Temples first seized and cemented my attention when I saw them at Camden’s Electric Ballroom last November.

I was prompted to see them by the brilliant, retro, Revolver-esque Shelter Song that, for me, was undeniably the most memorable song of 2012. Colours To Life also stimulated a rush of excitement and anticipation for an album, which would completely defy the populist, humdrum, talentless music industry that phrenic music lovers repel today.  Following the recent unveiling of Sun Structures, some may accuse Temples of being derivative or simply a by-product of albums such as The Beatles Revolver, or Strange Days by The DoorsTemples are hardly the avant-garde archetype and Sun Structures may not be particularly revolutionary, but it’s certainly refreshing.

Sun Structures opens with Shelter Song, which immediately sets the tone for a hallucinogenic journey down, what Temples have a labelled themselves as, a ‘neo-psych’ path. The use of vintage equipment to encapture the sound and spirit of the psychedelic scene of the 60s is perpetual in what is a strong opening track. However, the album isn’t just a nostalgic trip to 1969, it encapsulates the evolution of psychedelia, from The Beatles, to Pink Floyd and The Flaming Lips, and puts a modern spin on it, with electric synths often creeping in. The Golden Throne combines orchestral 60s pop with heavy with fuzz-pedal guitar riffs, which is more innovative than Temples critics would proclaim. The album’s highlight is unquestionably Move With The Season, a stunning, dazed, rush of intricately crafted melodic riffs. It avoids the pitfall that many psychedelic bands fall into by filling an album with distorted guitar, to the point where it becomes tiresome and all sense of melody evaporates with little substance left behind.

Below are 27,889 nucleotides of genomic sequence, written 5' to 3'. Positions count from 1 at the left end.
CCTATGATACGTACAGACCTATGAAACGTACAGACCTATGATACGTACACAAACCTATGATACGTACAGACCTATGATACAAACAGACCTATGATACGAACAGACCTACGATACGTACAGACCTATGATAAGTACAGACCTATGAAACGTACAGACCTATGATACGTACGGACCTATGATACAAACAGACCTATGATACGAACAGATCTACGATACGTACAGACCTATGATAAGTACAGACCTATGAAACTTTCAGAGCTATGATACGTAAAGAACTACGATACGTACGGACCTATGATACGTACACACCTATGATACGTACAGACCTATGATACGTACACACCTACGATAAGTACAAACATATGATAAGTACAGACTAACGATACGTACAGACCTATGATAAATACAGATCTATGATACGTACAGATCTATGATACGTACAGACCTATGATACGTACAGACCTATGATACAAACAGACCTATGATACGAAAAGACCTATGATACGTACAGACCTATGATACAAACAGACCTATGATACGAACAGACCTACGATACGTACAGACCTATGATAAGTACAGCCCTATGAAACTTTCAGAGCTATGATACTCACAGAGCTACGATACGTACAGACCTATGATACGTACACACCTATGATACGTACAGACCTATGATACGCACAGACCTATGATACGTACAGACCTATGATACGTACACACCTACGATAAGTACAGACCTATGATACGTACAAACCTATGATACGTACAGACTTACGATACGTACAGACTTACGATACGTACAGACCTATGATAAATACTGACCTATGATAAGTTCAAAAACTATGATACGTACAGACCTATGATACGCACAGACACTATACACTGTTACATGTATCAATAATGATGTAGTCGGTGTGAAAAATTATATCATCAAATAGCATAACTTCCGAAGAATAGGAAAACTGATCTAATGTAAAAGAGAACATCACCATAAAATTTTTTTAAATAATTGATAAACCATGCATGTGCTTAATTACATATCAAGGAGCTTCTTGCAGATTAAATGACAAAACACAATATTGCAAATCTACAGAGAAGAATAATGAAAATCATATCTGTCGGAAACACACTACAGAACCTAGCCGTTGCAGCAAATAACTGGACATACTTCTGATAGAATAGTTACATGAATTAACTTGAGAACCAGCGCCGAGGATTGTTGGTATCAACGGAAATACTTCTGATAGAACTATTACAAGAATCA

…a dreamy, ritualistic two minute track…

It’s extraordinary that this is Temples debut album. The mastery demonstrated in Sun Structures would fool the listener to believing that this was their third or fourth. The Guesser resembles a track that could appear on a Tarantino film, with heavy emphasis on the percussion side and hypnotic acid-soaked riffs. Sand Dance magnifies the incurable hippy nature of the band, resembling some sort of ancient Egyptian ritual, and certainly something that would send a crowd at Woodstock into a hippy frenzy.  The album ends with Fragment’s Light a dreamy, ritualistic two minute track (the shortest track on the album) with no heavy drums propelling the track, but the soft acoustic melody and dazed and suffused vocals carries the track by itself.

So far the album has divided both fans and the critics. However, as an album it embeds all the best elements of psychedelic rock whilst paying extra attention to sweeping, anthemic melodies. Whether you find this ‘ground-breaking’ or not, it’s an album which will keep the cogs in the psychedelic machine moving through 2014. Yes, the lyrics are hardly going to evoke emotions, or experiences that we can directly relate to, such as bands like The Smiths cultivated in their ingenious lyrics. However, this is an album that pursues escape from the dreary norms of everyday life, and everyday experiences. It thrusts you into a different world, a world of utopian day dreams and psychedelic euphoria. A desirable hide away from the incredibly tedious, superficial and aesthetic music scene which propels the talentless into stardom and success. Whilst this album will probably not be greeted with massive commercial success, it will appear in all of the music connoisseur’s beloved vinyl collection, as this is an album made to be played on a turntable.

 

 

About The Author

Currently studying history at Royal Holloway, University of London. Music lover, and regular gig attendee. I'll be keeping you up to date with the albums you need to hear, and the gigs you should have been at.

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